18 years ago I made one of the most important decisions of my life and entered a local Cambodian Buddhist Temple as a temple boy and, for only 3 weeks, an actual Therevada Buddhist monk. I am not a scholar, great meditator, or authority on Buddhism, but Buddhism is something I love from the Bottom of my heart. It has taught me sobriety, morality, peace, and very importantly that my suffering is optional, and doesn't have to run my life. I hope to give back what little I can to the Buddhist community that has so generously given me so much, sincerely former monk John
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Re: ...what is unsatisfactory, that is not self...

Postby daverupa » Sun Jul 28, 2013 12:37 pm

It's a matter of definitions: since a self is, by definition, satisfactory unto itself, then that which is unsatisfactory cannot be a self. Yellow cannot be purple.

It's holding the ancient Indian ideations about self in mind, and not necessarily Western ideas about it, which helps things to fall into place.
    "And how is it, bhikkhus, that by protecting oneself one protects others? By the pursuit, development, and cultivation of the four establishments of mindfulness. It is in such a way that by protecting oneself one protects others.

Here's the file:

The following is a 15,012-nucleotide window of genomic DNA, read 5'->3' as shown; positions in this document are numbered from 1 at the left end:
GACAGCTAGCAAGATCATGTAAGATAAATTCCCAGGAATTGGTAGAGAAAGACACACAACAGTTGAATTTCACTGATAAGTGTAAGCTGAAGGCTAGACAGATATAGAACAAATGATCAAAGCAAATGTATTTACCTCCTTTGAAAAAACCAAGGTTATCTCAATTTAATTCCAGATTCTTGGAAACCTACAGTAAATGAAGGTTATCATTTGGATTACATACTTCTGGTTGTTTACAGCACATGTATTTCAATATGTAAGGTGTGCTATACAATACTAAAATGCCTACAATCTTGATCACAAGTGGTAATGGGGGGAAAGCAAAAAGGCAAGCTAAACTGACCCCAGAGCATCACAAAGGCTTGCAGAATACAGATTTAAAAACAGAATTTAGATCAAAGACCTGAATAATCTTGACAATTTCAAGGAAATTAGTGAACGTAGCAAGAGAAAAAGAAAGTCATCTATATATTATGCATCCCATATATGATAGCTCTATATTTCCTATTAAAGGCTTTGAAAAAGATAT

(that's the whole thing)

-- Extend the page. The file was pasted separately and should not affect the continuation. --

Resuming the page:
"And how is it, bhikkhus, that by protecting others one protects oneself? By patience, harmlessness, goodwill, and sympathy. It is in such a way that by protecting others one protects oneself.
- Sedaka Sutta [SN 47.19]
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Re: ...what is unsatisfactory, that is not self...

Postby hgg » Sun Jul 28, 2013 12:38 pm

So reflection, by your definition,

if self is something that has control over itself (which also contains a circular reference: "itself")
then by having control, you have motion/change. Having change you have impermanence, having
impermanence you have unsatisfactoriness and the statement:

"What is unsatisfactory, that is not self" becomes --> What is unsatisfactory, that is not unsatisfactory.
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Re: ...what is unsatisfactory, that is not self...

Postby reflection » Sun Jul 28, 2013 12:48 pm

hgg wrote:So reflection, by your definition,

if self is something that has control over itself (which also contains a circular reference: "itself")
then by having control, you have motion/change. Having change you have impermanence, having
impermanence you have unsatisfactoriness and the statement:

"What is unsatisfactory, that is not self" becomes --> What is unsatisfactory, that is not unsatisfactory.


My argument was that 'self' is not really a definition or to be defined. In its defining you sort of assume its existence, which makes for loops like this. Instead 'self' is a view, a way of looking at things, based on wrong perceptions. I think you are getting too far into an intellectual exercise here that misses this point.